Many compounds that appear promising in preclinical species, fail in human clinical trials due to safety concerns. The FDA has strongly encouraged the application of modeling in drug development to improve product safety. This study illustrates how DILIsym, a computational representation of liver injury, was able to reproduce species differences in liver toxicity due to PF‐04895162 (ICA‐105665). PF‐04895162, a drug in development for the treatment of epilepsy, was terminated after transaminase elevations were observed in healthy volunteers (NCT01691274). Liver safety concerns had not been raised in preclinical safety studies. DILIsym, which integrates in vitro data on mechanisms of hepatotoxicity with predicted in vivo liver exposure, reproduced clinical hepatotoxicity and the absence of hepatotoxicity observed in the rat. Simulated differences were multifactorial. Simulated liver exposure was greater in humans than rats. The simulated human hepatotoxicity was demonstrated to be due to the interaction between mitochondrial toxicity and bile acid transporter inhibition; elimination of either mechanism from the simulations abrogated injury. The bile acid contribution occurred despite the fact that the IC50 for bile salt export pump (BSEP) inhibition by PF‐04895162 was higher (311 µmol/L) than that has been generally thought to contribute to hepatotoxicity. Modeling even higher PF‐04895162 liver exposures than were measured in the rat safety studies aggravated mitochondrial toxicity but did not result in rat hepatotoxicity due to insufficient accumulation of cytotoxic bile acid species. This investigative study highlights the potential for combined in vitro and computational screening methods to identify latent hepatotoxic risks and paves the way for similar and prospective studies.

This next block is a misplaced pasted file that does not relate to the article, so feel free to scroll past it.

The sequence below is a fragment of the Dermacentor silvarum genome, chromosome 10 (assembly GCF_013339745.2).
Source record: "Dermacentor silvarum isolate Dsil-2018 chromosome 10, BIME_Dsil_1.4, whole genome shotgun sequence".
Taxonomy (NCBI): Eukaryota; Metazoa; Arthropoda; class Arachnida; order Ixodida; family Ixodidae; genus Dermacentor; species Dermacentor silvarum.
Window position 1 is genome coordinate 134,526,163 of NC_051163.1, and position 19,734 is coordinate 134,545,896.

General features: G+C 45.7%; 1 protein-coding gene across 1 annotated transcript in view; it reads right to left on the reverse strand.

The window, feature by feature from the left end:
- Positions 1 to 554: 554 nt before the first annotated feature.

By Grant Generaux, Vinal V. Lakhani, Yuching Yang, Sashi Nadanaciva, Luping Qiu, Keith Riccardi, Li Di, Brett A. Howell, Scott Q. Siler, Paul B. Watkins, Hugh A. Barton, Michael D. Aleo, Lisl K. M. Shoda